Revolutionary Egypt: a "To Be Or Not To Be" moment

A couple of samples from online articles that quote Hamlet to underscore the urgency of events in Egypt.

From an alarmist FoxNews (of course) interview with Egyptian tycoon Naguib Sawiris, who actually supported the Tahrir protesters and even bought them tents and blankets: 

When the protests began, Sawiris, a Christian billionaire who owns everything from hotels and construction companies to cell phone and investment interests, was out of the country. He chose to return, unlike other businessmen who have already fled.
“I came back because this was not a revolution of the Muslim Brotherhood.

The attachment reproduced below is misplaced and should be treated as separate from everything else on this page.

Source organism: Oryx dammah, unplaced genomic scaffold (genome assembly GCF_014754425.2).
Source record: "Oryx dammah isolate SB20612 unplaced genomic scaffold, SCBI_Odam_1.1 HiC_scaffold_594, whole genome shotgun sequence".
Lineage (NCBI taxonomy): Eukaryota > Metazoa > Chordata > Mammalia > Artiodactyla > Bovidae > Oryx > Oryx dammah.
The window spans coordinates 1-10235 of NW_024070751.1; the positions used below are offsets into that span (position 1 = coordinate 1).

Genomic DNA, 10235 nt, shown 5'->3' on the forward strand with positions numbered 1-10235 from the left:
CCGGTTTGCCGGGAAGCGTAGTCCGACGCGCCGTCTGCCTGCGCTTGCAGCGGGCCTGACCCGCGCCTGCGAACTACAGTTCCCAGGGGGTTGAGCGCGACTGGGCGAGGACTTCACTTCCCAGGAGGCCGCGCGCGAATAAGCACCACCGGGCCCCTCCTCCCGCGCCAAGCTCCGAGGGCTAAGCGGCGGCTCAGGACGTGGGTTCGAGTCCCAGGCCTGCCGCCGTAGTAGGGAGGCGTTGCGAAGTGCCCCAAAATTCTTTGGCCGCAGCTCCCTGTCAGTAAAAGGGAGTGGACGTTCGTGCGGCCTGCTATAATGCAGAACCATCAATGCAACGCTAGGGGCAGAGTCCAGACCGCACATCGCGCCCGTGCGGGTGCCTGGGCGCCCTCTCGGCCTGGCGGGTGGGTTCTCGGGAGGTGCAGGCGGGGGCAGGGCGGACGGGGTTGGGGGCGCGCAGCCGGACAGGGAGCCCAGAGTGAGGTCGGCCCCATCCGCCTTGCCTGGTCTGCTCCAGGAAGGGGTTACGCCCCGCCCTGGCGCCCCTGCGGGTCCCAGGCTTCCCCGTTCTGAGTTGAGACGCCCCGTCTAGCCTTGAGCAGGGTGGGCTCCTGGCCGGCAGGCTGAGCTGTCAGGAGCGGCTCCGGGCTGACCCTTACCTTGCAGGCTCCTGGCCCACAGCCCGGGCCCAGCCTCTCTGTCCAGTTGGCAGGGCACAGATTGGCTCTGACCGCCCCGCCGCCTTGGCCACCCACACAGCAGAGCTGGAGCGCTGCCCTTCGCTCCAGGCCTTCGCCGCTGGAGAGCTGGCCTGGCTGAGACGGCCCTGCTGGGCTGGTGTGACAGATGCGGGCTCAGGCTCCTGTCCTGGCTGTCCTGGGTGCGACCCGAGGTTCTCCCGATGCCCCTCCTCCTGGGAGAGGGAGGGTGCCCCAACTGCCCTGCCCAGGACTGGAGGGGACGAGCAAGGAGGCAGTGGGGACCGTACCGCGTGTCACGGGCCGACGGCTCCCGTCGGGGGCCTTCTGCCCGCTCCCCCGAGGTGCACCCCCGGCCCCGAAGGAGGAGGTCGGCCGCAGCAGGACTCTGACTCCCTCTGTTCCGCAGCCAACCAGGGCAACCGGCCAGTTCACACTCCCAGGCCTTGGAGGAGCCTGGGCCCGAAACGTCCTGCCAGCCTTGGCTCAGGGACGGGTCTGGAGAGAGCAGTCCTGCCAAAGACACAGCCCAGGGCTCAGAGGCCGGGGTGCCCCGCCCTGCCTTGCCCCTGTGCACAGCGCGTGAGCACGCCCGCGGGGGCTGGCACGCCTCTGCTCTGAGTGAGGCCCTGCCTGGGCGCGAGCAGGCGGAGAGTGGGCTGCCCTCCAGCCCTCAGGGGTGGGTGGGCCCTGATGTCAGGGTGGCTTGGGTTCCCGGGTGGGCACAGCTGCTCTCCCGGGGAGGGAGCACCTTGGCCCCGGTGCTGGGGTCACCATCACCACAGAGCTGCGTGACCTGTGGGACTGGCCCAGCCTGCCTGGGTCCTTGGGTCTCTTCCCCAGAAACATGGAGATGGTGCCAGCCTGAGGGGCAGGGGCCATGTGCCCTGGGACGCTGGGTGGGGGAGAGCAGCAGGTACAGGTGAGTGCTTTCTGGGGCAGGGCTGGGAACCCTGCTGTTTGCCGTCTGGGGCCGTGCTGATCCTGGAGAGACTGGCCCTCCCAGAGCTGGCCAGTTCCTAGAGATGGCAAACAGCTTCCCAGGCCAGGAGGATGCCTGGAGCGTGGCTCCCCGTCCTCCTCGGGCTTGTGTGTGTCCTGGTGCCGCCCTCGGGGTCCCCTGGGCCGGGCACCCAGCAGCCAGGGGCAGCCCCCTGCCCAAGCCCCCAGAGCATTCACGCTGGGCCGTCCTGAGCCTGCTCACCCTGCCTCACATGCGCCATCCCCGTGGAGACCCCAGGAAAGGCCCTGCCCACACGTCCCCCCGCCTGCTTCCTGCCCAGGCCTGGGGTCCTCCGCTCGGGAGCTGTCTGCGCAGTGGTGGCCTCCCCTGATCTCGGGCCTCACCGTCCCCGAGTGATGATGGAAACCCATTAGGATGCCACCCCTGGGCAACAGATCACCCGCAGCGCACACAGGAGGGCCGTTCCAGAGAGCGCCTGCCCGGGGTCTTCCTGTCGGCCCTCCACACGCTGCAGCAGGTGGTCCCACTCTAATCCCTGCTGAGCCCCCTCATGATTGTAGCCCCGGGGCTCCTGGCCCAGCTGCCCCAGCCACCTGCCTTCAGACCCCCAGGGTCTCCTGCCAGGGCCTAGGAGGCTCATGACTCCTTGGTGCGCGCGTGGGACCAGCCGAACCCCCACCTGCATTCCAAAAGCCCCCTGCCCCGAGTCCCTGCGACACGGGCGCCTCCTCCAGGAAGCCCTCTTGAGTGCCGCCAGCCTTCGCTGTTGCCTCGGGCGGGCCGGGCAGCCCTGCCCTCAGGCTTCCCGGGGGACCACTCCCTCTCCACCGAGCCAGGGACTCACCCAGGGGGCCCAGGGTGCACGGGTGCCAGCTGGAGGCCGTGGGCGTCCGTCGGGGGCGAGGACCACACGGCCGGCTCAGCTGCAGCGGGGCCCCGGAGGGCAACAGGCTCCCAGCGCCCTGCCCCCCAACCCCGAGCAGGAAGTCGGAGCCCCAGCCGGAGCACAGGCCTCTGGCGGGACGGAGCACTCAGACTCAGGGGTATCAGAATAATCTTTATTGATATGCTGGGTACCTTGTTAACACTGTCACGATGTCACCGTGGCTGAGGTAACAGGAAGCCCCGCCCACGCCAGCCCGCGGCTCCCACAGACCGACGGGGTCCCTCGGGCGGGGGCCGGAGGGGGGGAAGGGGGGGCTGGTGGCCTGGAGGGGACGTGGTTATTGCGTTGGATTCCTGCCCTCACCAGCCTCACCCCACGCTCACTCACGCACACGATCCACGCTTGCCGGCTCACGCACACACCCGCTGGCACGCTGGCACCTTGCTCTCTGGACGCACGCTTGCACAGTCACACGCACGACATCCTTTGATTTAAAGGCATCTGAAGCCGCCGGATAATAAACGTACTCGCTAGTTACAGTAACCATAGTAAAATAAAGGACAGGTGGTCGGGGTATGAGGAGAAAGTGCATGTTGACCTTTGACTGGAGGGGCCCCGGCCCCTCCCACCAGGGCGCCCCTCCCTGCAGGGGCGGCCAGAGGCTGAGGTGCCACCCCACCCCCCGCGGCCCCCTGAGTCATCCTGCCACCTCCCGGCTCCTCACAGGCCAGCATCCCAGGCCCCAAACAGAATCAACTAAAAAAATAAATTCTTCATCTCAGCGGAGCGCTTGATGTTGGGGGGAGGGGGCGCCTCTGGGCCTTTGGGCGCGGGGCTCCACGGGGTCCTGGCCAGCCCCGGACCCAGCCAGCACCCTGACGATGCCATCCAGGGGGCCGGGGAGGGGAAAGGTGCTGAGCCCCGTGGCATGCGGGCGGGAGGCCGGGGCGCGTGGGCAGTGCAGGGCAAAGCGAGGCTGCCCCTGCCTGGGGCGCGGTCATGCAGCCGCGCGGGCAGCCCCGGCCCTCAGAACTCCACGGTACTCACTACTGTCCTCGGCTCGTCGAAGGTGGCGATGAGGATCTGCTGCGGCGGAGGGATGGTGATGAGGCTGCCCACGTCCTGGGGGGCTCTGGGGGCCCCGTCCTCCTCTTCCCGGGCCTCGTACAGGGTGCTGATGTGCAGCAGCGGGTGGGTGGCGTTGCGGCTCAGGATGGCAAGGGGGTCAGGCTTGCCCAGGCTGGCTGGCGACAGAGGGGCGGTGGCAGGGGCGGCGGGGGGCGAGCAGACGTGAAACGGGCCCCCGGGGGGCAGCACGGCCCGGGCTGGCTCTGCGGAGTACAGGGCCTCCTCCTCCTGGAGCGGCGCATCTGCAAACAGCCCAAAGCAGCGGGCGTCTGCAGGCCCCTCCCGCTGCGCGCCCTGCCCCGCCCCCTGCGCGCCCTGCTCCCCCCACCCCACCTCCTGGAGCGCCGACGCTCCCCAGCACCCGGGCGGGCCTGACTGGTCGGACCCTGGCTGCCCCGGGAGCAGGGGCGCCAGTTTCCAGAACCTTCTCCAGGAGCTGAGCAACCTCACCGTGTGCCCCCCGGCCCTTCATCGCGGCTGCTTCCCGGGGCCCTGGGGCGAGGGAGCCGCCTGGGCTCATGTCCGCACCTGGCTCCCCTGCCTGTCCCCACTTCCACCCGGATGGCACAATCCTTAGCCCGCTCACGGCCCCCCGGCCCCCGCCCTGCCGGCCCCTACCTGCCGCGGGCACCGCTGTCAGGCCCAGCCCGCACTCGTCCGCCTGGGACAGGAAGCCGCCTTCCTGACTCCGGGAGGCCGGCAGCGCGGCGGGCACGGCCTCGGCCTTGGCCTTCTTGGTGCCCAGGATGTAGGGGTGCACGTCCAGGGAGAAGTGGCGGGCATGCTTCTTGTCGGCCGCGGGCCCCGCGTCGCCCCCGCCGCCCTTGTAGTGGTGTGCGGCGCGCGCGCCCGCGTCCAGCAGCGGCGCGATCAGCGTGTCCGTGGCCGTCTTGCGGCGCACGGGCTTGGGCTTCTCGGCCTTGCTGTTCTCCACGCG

This was the young people of Egypt doing what we failed to do … There is not a single other businessman who has supported it because it’s very dangerous for their interests; but the country is in a position to be or not to be,” he said.

Toward the end of a long, passionate article  by Mariam Saad in something called The Peninsula: 

Generations grew up within the armed forces and were trained to obey the government and surrender to its resolutions. However, if the situation deteriorates and becomes desperate, the challenge poses itself to the individual; to be or not to be? How will the situation resolve itself?

You can easily find many more of these in English and especially in Arabic.

To some ears, even the protesters’ chants had a Shakespearean ring to them! Al-Hayat column by Abdel Ghani Talis, in Arabic, here.

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